Playing cards manufactured in Italy by Giuseppe Cattino and Paolo Montanar.
Cards of the Spanish National Pattern manufactured by Pedro Bosio, Genova (Italy) during the 18th century for export to South America.
Cards of the Spanish National Pattern 'Money Bag' type manufactured by Pedro Bosio, Genova (Italy) probably during the 18th century and for export to Spain or South America.
The Piedmont pattern is a very close relative to the French 'Paris' pattern. The courts are not named, however, and are divided horizontally (rather than diagonally).
Cards from a pack of an early form of north Italian playing cards, with the swords back-to-back and curved outwards. Believed to be Venetian, dated 1462.
This pack of tarot cards appears to have have been made for Francesco Sforza about the time that he became Duke of Milan (1450). The pack comprises an ordinary pack of playing cards augmented by a Fool (Matto) and twenty-one unsuited trump cards (trionfi).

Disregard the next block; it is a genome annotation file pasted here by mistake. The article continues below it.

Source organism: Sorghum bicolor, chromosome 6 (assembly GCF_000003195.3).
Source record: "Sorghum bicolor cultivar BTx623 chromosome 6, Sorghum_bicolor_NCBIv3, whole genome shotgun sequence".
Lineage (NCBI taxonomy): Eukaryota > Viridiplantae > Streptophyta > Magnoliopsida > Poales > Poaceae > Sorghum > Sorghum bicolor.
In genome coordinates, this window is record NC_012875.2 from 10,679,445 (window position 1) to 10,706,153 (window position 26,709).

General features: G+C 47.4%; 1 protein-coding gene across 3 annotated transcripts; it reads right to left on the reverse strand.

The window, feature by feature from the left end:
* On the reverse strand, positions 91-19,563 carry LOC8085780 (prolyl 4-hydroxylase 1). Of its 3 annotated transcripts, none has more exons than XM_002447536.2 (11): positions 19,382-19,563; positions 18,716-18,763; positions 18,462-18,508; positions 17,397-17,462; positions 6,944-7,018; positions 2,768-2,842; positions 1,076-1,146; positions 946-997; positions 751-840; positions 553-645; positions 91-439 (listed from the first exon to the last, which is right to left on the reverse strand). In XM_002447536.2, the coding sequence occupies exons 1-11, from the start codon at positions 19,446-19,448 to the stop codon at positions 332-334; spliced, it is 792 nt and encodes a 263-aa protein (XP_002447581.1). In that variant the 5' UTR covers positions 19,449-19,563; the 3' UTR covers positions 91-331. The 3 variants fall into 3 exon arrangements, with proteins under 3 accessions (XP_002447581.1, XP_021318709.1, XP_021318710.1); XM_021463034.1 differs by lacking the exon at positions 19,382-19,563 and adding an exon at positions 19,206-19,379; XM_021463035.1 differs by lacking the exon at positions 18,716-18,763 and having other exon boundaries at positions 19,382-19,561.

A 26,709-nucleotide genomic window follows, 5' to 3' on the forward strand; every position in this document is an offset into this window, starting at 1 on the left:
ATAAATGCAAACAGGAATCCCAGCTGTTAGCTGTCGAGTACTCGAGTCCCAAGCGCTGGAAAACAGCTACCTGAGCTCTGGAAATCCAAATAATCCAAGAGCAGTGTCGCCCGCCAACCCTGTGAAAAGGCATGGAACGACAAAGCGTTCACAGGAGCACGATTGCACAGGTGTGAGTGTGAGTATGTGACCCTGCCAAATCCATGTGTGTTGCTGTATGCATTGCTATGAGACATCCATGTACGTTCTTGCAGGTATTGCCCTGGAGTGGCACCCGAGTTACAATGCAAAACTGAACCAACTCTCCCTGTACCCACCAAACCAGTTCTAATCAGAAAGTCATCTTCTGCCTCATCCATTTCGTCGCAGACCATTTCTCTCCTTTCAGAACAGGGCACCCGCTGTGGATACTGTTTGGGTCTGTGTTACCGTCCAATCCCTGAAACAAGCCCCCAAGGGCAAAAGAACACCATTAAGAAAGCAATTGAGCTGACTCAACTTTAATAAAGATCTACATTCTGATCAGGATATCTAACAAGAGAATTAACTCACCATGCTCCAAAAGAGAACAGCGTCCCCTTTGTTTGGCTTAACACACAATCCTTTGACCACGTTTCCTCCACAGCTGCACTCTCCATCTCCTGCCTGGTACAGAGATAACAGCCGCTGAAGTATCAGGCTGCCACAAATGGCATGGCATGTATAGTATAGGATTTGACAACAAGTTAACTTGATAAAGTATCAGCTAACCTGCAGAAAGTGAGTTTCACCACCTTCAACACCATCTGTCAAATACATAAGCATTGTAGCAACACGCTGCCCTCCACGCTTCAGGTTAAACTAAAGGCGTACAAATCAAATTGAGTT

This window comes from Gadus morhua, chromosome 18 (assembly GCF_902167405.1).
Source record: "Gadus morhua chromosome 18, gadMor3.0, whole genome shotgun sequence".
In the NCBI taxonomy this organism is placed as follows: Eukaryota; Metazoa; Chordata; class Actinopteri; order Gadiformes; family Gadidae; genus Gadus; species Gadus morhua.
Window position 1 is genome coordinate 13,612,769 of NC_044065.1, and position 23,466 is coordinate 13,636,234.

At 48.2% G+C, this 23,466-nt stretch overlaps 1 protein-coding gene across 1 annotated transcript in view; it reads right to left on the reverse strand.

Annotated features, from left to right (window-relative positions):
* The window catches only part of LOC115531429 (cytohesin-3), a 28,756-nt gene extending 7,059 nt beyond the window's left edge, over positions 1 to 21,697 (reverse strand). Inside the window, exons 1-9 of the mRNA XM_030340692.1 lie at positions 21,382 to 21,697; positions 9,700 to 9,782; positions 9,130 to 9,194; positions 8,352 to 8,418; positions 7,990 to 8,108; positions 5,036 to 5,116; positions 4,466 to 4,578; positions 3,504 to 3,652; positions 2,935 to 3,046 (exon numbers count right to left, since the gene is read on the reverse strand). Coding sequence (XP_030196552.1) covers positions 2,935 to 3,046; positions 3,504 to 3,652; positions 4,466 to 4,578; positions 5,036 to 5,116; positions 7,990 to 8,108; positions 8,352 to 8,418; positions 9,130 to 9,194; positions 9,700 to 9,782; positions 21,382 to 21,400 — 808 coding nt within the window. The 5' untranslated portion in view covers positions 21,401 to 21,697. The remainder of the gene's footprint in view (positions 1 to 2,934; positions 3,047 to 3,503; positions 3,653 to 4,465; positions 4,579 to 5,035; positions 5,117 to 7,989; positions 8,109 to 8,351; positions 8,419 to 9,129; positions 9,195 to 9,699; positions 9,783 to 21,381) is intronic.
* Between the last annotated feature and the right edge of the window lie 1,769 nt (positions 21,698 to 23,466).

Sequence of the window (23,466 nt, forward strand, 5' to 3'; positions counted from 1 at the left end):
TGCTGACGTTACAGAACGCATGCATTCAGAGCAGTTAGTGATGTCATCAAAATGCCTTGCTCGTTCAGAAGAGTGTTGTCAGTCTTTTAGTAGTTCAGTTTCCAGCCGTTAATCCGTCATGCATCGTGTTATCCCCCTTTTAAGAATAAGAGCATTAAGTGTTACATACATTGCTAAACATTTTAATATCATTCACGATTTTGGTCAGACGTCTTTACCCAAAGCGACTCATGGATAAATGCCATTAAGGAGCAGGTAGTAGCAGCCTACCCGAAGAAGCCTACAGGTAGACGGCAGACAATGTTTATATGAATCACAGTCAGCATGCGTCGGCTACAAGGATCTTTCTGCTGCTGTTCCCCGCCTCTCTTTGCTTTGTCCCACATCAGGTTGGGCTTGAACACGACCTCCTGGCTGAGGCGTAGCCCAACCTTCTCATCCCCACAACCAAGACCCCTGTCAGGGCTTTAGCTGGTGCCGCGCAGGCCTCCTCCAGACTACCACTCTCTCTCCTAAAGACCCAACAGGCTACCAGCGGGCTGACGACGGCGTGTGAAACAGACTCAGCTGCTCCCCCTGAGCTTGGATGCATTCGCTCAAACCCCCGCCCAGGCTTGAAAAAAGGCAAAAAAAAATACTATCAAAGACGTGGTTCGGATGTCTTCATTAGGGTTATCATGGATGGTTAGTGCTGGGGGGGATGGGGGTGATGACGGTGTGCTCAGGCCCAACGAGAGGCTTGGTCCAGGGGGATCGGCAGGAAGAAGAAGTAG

The so-called Tarocchi di Mantegna are a set of 50 copper-engraved images (c.1465) which were probably a social game or instructional series for educated people. In fact they have nothing to do with Mantegna. The cards are numbered consecutively from 1 to 50, divided into the following groups: Society; Apollo and the Nine Muses; the Arts and the Sciences; the Seven Virtues and Sun, Time and the World; the Planets and the Spheres.
Originally one of several designs which emerged during the nineteenth century, the Florentine pattern has several distinctive features.
"Il Leon" Sicilian playing cards, 40-card pack based on Spanish designs, made in Sicily by Antonio Monasta, probably 17th century.
Small Tuscan Pattern
The Brescia pattern contains elements which come from a past age. Some of the characteristic features are the Cupid on the Ace of Cups, the linked 2 of coins, the old-fashioned batons forming a trellis and the curved swords.
The Sicilian pack has a similar composition to the Neapolitan pack, and is small and squat in appearance. Each court rank stands on a different coloured plot - the kings on green, the knights on yellow and the pages on red.
The first reliable evidence that playing cards were being used in Italy is from 1376, when a game called 'naibbe' is forbidden in a decree, with the implication that the game had only recently been introduced there.
Cartine da Gioco Vesuvio Nannina, Neapolitan pattern